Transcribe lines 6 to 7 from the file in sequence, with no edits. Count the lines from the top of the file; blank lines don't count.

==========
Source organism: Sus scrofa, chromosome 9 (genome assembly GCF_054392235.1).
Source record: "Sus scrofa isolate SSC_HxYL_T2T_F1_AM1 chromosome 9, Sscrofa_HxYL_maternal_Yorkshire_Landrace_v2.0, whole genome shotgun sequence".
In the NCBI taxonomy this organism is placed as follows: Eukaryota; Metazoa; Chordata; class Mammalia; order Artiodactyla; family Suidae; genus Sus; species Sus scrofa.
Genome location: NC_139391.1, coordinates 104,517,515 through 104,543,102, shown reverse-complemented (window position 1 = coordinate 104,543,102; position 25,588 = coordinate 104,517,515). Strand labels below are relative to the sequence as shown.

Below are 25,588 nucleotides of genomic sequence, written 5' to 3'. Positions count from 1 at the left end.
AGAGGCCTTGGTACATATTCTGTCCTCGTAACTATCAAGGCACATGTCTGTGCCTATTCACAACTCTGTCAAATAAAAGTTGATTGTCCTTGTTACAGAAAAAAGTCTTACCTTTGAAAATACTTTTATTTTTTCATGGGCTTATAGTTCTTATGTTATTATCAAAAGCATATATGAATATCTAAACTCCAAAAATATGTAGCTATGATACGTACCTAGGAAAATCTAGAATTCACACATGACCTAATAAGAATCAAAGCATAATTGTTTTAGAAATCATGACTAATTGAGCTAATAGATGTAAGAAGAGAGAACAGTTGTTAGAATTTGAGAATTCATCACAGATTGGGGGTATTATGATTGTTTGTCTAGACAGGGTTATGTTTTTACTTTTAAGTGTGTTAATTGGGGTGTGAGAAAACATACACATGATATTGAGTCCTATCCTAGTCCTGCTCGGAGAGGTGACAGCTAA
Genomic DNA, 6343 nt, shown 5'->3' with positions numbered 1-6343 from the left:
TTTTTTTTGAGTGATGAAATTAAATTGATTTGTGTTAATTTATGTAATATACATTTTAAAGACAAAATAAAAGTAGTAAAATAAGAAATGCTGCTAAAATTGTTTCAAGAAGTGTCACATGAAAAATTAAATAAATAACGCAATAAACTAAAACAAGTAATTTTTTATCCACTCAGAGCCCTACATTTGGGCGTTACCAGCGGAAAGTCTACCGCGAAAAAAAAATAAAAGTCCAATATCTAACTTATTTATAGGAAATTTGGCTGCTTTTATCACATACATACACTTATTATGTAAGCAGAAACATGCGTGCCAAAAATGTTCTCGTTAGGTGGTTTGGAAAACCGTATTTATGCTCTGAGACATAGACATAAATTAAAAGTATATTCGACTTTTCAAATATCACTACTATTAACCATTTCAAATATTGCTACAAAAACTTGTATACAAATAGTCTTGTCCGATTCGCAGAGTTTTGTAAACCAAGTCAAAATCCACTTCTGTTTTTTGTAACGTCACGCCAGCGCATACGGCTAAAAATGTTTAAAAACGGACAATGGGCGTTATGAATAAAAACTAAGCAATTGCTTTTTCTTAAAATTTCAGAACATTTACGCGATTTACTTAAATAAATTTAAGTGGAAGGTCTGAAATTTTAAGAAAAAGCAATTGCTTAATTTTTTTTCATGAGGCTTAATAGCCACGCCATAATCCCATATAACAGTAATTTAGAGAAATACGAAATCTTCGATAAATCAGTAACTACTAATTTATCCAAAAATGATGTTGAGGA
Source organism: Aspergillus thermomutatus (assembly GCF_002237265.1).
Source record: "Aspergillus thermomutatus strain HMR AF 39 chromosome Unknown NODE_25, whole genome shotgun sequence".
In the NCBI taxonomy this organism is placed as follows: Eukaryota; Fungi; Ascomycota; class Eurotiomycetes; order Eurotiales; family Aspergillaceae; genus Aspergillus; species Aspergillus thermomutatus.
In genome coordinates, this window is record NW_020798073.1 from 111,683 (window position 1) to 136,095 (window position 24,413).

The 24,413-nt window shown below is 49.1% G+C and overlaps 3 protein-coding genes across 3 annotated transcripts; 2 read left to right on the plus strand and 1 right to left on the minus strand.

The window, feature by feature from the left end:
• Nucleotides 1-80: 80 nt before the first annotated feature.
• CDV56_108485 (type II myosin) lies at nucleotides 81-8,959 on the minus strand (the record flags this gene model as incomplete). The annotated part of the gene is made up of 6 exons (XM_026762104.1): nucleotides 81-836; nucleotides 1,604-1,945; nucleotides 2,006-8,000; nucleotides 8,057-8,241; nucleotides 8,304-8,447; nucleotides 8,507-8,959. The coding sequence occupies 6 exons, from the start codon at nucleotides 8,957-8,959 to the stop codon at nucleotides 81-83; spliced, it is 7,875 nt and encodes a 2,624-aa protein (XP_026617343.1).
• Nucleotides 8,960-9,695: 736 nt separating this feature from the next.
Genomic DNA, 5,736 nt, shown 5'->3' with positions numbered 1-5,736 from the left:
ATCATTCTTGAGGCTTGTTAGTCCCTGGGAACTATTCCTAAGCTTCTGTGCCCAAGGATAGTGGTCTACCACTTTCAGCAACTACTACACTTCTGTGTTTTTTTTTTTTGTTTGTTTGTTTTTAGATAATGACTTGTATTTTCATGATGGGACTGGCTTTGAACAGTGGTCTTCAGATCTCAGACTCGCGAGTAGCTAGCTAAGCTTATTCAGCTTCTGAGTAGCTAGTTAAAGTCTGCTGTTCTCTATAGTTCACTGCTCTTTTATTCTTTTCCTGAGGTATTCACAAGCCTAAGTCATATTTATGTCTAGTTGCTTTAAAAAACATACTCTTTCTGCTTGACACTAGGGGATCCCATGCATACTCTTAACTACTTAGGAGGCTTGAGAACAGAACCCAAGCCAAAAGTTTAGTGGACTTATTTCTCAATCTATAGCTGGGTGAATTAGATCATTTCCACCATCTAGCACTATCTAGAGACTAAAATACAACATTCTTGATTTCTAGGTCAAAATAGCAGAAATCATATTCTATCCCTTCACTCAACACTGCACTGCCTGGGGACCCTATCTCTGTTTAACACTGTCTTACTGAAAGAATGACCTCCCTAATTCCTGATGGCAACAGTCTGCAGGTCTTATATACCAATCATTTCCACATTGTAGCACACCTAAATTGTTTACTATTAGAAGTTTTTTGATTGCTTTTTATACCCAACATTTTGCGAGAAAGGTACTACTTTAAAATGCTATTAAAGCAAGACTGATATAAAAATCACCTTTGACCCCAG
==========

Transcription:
AGAGGCCTTGGTACATATTCTGTCCTCGTAACTATCAAGGCACATGTCTGTGCCTATTCACAACTCTGTCAAATAAAAGTTGATTGTCCTTGTTACAGAAAAAAGTCTTACCTTTGAAAATACTTTTATTTTTTCATGGGCTTATAGTTCTTATGTTATTATCAAAAGCATATATGAATATCTAAACTCCAAAAATATGTAGCTATGATACGTACCTAGGAAAATCTAGAATTCACACATGACCTAATAAGAATCAAAGCATAATTGTTTTAGAAATCATGACTAATTGAGCTAATAGATGTAAGAAGAGAGAACAGTTGTTAGAATTTGAGAATTCATCACAGATTGGGGGTATTATGATTGTTTGTCTAGACAGGGTTATGTTTTTACTTTTAAGTGTGTTAATTGGGGTGTGAGAAAACATACACATGATATTGAGTCCTATCCTAGTCCTGCTCGGAGAGGTGACAGCTAA
Genomic DNA, 6343 nt, shown 5'->3' with positions numbered 1-6343 from the left: